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Crows have quite the reputation for being mischievous birds who scavenge. In some cultures, these shiny, black fowl are considered bad omens. In other parts of the world, they are believed to unlock ancient mysteries. But one thing is for sure—you’re likely quite familiar with this species.
We’ve all seen crows hanging out on the side of the road, in parking lots, or out in a field. It’s not unusual to see crows feasting on or pecking at a variety of items—from roadkill to plastic bags. So, what exactly is a crow’s standard diet?
The crow is closely related to ravens. At first glance, the two might be indistinguishable to the naked eye. However, ravens are typically much larger than crows. Ravens usually inhabit sections of western and northern parts of North America, whereas crows live all over.
There are two main types of crows: the carrion and American—the difference? American crows are found (you guessed it) in America, while carrion crows are throughout most of Europe and Asia.
Crows are one of the smartest birds in the world, stunning experts with their problem-solving abilities and impeccable memories. Many studies have been performed on these magnificent creatures, finding that they might possess intelligence close to that of primates.
If you’re out and about, you might see at least one crow on your outing if you’re beyond city limits (or even within.) These birds are plentiful with increasing populations throughout the United States.
However, naturally, these birds inhabit agricultural and grasslands since they have the most abundant food source for them. Crows also thrive well in populated areas, since there are a lot of scraps to feast on.
These birds are widely revered for being secret nesters—they are even capable of making decoy nests. Crows make their nests in the crotch of tree trunks, typically in deciduous trees. Although, if none of these trees are available, they will house in other varieties.
Crows are opportunistic and versatile eaters. These birds are omnivorous, meaning they feast on both plant and animal matter to survive. Since they eat practically anything they can find, their diets mostly consist of:
Yes, the carrion crow didn’t get their name as just a clever hook—these birds will absolutely feast on the dead. While it isn’t always their primary source of sustenance, they will eat whatever is readily available to them.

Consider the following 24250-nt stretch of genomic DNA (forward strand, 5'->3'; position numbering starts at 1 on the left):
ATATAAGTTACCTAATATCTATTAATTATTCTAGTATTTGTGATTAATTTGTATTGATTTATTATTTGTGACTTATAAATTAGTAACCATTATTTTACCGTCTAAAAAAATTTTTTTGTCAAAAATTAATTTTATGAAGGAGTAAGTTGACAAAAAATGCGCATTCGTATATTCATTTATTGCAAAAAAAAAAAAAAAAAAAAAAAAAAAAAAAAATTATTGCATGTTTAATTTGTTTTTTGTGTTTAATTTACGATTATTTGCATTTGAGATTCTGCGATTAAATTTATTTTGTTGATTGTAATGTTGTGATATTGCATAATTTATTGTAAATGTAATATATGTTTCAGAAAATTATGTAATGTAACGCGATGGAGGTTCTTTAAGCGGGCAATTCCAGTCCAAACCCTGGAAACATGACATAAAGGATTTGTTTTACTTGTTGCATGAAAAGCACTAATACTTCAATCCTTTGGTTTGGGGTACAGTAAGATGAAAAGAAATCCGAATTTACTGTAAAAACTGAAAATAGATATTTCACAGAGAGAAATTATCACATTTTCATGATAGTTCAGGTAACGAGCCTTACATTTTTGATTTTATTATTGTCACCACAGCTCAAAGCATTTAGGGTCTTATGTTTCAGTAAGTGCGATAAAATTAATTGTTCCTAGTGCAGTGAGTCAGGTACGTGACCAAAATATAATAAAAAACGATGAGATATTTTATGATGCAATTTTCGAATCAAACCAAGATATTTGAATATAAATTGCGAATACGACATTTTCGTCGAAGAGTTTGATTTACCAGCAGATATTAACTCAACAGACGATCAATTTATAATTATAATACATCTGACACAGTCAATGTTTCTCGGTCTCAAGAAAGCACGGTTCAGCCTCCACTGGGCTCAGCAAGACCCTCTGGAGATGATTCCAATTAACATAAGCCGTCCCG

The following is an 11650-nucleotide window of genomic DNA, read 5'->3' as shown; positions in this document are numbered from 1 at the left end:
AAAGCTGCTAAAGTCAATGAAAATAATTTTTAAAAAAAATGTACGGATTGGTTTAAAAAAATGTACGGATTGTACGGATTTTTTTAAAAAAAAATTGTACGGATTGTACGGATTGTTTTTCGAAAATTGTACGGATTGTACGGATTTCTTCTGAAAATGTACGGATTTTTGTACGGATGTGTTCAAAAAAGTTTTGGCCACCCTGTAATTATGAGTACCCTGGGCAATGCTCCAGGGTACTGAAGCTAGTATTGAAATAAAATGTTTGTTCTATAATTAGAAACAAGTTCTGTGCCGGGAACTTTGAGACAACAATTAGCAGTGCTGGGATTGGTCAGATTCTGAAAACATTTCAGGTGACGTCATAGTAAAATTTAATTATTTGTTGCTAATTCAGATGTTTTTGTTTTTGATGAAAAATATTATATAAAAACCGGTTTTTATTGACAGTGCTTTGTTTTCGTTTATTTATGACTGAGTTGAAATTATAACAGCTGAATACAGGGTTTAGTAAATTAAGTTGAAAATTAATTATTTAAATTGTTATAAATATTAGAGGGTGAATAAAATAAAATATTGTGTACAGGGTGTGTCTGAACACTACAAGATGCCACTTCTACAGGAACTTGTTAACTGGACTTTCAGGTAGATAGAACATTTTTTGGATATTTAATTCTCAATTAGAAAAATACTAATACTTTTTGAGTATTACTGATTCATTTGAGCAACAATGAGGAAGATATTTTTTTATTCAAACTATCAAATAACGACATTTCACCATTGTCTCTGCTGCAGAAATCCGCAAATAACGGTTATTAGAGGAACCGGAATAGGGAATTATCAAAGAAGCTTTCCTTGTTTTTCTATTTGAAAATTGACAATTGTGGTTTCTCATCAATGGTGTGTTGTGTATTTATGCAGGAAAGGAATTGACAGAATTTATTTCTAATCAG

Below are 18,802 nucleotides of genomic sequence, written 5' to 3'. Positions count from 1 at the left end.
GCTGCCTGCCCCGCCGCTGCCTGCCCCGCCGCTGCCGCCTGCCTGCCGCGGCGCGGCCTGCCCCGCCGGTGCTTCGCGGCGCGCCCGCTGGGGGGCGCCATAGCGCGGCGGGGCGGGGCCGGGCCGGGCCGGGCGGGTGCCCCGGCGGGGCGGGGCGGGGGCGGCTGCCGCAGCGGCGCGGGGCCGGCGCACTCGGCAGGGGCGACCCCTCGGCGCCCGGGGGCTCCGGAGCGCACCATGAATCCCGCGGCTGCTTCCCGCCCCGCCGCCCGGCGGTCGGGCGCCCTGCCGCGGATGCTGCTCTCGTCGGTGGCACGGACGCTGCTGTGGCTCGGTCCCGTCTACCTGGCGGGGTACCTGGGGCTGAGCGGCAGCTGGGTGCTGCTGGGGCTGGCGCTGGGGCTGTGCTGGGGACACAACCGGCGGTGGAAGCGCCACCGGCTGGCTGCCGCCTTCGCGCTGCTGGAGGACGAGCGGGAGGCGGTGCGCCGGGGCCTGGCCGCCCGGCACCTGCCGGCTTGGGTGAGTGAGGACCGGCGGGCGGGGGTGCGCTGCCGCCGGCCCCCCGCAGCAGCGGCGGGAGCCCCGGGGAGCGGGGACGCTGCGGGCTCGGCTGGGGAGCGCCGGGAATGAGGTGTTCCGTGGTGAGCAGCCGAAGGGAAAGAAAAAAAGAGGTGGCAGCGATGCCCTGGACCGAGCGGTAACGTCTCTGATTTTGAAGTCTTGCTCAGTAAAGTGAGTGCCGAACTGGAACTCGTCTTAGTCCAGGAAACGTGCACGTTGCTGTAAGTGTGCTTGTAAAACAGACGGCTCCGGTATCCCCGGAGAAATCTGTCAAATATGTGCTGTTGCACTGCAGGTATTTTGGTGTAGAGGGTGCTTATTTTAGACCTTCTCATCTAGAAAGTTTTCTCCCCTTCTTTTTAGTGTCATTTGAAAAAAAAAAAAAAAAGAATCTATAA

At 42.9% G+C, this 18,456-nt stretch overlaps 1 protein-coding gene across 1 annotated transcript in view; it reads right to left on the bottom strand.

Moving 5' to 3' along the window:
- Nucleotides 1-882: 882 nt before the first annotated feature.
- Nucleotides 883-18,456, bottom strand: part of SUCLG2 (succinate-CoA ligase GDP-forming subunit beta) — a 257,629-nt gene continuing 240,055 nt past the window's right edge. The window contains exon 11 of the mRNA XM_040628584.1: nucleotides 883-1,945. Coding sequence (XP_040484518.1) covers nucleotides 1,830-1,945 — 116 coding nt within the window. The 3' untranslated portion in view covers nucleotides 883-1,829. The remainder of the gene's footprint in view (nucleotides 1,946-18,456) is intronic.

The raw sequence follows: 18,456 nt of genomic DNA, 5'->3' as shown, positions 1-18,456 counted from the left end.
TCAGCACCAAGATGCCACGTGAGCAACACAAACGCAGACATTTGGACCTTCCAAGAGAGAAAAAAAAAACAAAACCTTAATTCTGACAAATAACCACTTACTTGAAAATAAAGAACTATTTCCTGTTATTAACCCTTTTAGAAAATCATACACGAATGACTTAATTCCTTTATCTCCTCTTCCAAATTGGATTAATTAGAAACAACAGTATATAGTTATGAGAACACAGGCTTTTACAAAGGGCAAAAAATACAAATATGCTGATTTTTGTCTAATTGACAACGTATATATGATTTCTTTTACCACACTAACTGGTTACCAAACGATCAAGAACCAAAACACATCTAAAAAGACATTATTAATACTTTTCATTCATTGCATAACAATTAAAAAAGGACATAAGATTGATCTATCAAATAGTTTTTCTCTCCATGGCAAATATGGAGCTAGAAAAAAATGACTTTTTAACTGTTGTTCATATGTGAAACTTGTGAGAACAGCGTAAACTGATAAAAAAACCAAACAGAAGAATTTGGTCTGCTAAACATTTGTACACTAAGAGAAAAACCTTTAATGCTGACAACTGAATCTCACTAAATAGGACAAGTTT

If you’ve seen them sifting through garbage, you can bet they’re looking for snacks. However, it’s very common for them to search for nesting materials this way, too.
If you’ve ever seen a crow picking at something dead on the side of the road, you might notice how they fly away long before your car reaches them. The likelihood of catching a crow off guard, even at high speeds, is incredibly rare.
So, why is this? Crows are excellent communicators with very complex social structures. They have very tight-knit units that often hunt together in small groups of threes—sometimes more or less.
It isn’t unusual to see one crow up in a tree, acting as a lookout while their mates are enjoying a freshly killed opossum. If danger is imminent, they have no problem sounding the alarm, letting their comrades know.
Because of their closeness with their family unit, they take care of one another. When a mother crow is sitting to incubate her eggs, the dad will go out and retrieve food for the both of them.
Females spend over 90% of their time in the nest, so the males gather up what they can to make sure she is taken care of. The mated pair will usually stay together for life, though they sometimes mate with other crows.
Most of the time when you see crows feasting, they enjoy dining close together. They have no problem sharing the same dead squirrel or pecking over an area riddled with delicious bugs.
It isn’t uncommon to make friends with a whole murder of crows by feeding them. Crows remember who is nice and who isn’t—who is beneficial and who is dangerous to their wellbeing. Crows never forget a face.
So, if you’ve noticed crows around your yard or neighborhood, you can lure them in to befriend them with goodies. Before doing so, make sure these birds will stay safe and no threats are around your home that could cause them harm.
Crows like junk food, so just make sure the snacks you feed them are yummy but also healthy. Many people who feed these flying friends choose menu options like:
Once you have their attention with a snack of choice, create a feeding routine. A routine will establish constancy and trust with the animals. Once they know what you have to offer and when to expect you, they will be in your yard waiting for their daily treats.
Crows are a species with voracious appetites, eating just about anything in front of them. This survival diet proves very well to keep the population up. After all, crows are highly dense and growing every year.
If you’re looking to befriend some crows, it shouldn’t be hard as long as you offer the right foods to keep them coming back. Crows are social and food motivated, so they will quickly pick up on the fact you’re a food source. Once they develop trust in you, they will never forget.
Featured Image Credit: Pixabay
Ashley Bates is animal writer and enthusiast who is currently studying the art of animal therapy. A mother to four human children— and 23 furry and feathery kids, too – Ashley volunteers at local shelters, advocates for animal well-being, and rescues every creature she finds. Ashley's mission is to create awareness and education about animals of all shapes and sizes to promote proper care and respect.
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